3/21/2011 3:06pm, #11
12/21/2011 9:17pm, #12
12/22/2011 1:50pm, #13
Good God. Shot in the Head. Poor bloke. Feel sorry for his family especially at this time of year.
12/22/2011 5:40pm, #14
The traffic accidents don't surprise me in the least. I've seen cops break every traffic law in the book regularly.
I've been tailgated by an officer on a number of occasions because I wasn't speeding fast enough on a single lane road for his taste. I've seen officers parking illegally, running red lights, illegal U-turns, weaving, hotdoging through traffic, cutting off other motorists, flipping on their lights to ignore red lights, and stop signs. The works.
Frankly I'm surprised more Rochester/Syracuse NY police don't end up in serious accidents.I do not aspire to be great, or even good, I hope to suck a little less then last class.
12/22/2011 6:47pm, #15
Unless you saw the copper do a U turn, cut off a car and blow a stop sign then pull into the coffee shop drive through you seldom know what the real reason for why he did it.
Again. As a LE supervisor I have chewed out my share of officers for the driving I caught them doing so Im not claiming 100% innocence. But Ive also told my share of complainers who called in that the officer was justified for driving the way he did too.
12/22/2011 7:19pm, #16
Last night, an LEO I trained with told us a story about something that happened here recently. The cops were called to a complaint in Pacific Beach, and when they confronted the owner at his house, the guy tossed a pitbull puppy at the officer as a distraction and punched him in the face. There's some crazy crap you guys gotta deal with, and I respect that you keep going out there and doing it.
12/22/2011 7:45pm, #17
Added a "S" to the title.
-Grammar Pedant Officer IiF.
Saw it twice. I just chalk it up to the same assholes I see every day on the road. I see more driving correctly or whatever than I have seen obviously driving like asses.
Culled Gun proliferation debate:
Last edited by It is Fake; 12/22/2011 8:15pm at .
12/25/2011 1:16pm, #18
- Join Date
- Nov 2010
I am from a law enforcement family and have been a reserve police officer (never been full time since I did the military as a career), so dont take this as being unsympathetic AT ALL. But how does the title of this thread hold water?
According to the Officer Down Memorial Page (http://www.odmp.org/search/year/2011?ref=sidebar) 158 officers were killed in the line of duty so far this year, that is exactly in line with the number killed by this point last year (more were killed by gunfire, less by vehicular accidents this year). Additionally in 1978, 216 officer were killed in the line of duty. In 1975 there were 242. How is this a record number?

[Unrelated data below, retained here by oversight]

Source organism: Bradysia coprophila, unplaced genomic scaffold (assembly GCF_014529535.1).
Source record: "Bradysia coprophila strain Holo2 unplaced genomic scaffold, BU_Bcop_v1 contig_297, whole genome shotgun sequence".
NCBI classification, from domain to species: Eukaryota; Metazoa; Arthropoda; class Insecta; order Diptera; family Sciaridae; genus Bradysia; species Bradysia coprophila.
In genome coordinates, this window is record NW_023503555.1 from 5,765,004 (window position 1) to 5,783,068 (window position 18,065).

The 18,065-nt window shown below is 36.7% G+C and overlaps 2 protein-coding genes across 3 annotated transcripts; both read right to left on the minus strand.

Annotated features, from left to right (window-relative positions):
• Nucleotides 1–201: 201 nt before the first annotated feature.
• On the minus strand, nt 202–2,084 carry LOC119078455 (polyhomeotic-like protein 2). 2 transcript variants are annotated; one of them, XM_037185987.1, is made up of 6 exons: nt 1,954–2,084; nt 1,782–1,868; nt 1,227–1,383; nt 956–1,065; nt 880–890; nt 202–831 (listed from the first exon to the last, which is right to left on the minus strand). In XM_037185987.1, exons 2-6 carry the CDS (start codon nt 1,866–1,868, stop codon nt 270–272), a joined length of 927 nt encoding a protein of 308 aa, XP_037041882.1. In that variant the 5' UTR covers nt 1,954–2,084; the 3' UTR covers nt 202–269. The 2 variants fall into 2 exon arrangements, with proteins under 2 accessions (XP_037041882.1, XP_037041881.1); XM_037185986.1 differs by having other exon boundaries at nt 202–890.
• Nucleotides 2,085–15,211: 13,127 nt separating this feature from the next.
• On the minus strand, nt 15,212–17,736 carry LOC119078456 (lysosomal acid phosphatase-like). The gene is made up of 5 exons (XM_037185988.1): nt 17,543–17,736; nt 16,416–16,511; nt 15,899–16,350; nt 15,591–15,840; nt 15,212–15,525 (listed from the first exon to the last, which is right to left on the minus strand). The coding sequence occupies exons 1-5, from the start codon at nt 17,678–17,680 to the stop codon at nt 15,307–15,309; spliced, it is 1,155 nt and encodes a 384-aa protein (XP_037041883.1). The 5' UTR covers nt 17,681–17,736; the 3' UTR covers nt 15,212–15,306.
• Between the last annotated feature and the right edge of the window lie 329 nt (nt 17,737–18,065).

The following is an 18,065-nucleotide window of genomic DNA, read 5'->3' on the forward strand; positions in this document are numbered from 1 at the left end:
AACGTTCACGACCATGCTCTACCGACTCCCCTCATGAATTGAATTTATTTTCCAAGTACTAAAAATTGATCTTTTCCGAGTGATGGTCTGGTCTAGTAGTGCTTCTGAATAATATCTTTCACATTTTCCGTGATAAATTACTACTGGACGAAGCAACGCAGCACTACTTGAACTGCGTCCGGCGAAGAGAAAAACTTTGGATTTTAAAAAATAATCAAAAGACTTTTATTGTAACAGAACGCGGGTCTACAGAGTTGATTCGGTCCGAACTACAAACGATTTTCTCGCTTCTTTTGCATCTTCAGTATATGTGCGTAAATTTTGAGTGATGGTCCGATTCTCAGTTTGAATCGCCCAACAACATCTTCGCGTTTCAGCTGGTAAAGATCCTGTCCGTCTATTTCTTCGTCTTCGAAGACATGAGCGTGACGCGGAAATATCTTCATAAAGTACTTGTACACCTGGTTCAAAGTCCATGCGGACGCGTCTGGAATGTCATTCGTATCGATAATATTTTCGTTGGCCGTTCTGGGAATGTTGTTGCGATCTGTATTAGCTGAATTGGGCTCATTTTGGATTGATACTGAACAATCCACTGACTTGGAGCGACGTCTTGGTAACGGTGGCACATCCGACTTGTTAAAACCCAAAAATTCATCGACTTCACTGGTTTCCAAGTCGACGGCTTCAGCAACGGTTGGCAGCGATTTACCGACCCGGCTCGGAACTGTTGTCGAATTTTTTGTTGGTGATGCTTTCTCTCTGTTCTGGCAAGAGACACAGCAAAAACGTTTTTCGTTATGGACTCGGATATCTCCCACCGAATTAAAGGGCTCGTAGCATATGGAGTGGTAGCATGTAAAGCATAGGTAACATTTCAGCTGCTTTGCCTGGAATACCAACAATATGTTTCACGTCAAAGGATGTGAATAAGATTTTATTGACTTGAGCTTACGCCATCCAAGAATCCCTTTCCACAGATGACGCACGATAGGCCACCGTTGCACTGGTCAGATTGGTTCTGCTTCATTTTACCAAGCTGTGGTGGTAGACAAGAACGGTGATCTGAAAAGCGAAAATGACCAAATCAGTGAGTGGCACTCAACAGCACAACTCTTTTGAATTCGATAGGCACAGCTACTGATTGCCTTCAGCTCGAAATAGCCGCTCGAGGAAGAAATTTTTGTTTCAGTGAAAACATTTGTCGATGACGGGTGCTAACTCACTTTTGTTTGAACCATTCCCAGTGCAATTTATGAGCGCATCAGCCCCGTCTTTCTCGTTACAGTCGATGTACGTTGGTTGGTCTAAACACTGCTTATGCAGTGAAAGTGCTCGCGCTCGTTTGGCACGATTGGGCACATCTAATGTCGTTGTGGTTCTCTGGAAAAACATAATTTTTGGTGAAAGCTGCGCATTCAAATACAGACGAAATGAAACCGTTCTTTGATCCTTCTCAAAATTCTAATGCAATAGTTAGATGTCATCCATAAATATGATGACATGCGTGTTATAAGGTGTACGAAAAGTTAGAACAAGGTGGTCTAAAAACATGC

I will admit the first 4 months of the year (2011) had a lot of deaths, but it has adjusted into the same cumulative numbers as 2010 over the course of the year.
Not seeing the statistics bearing out the assertion.
EDIT: Reread the original post, since it was made in March, I can see where it was coming from. Then I will just note that it has not born out over the course of the year.
Last edited by chemsoldier; 12/25/2011 1:53pm at . Reason: tightening up argument based on missed initial information
12/26/2011 2:00am, #19
Did the title get you to read the thread? Did the thread contain the truth and clarity in the initial post?
Welcome to life in general where flashy titles get the attention.
12/26/2011 9:36am, #20
- Join Date
- Nov 2010
Another interesting point to consider is that not only were LOD deaths at an all time high in the 1970s compared to today, there were in the vicinity of half as many LEOs in the united states at that time. So per capita, being a police officer in the 70s was even more dangerous than even the raw numbers of LOD deaths suggest.
I also suspect the number of LOD deaths in the decades before the 1980s were even higher. If you look at ODMP's numbers for those years their accident LOD deaths are RADICALLY lower than today. While I have not been able to confirm it yet, my suspicion is that modern records are kept very well in ODMP and updated as they happened. When departments gave ODMP back records of past officer deaths, their record keeping probably had a bias towards officers who died due to hostile parties (gunfire, fights, pursuit deaths, etc) and may not have included all the officers who died in "normal" auto accidents.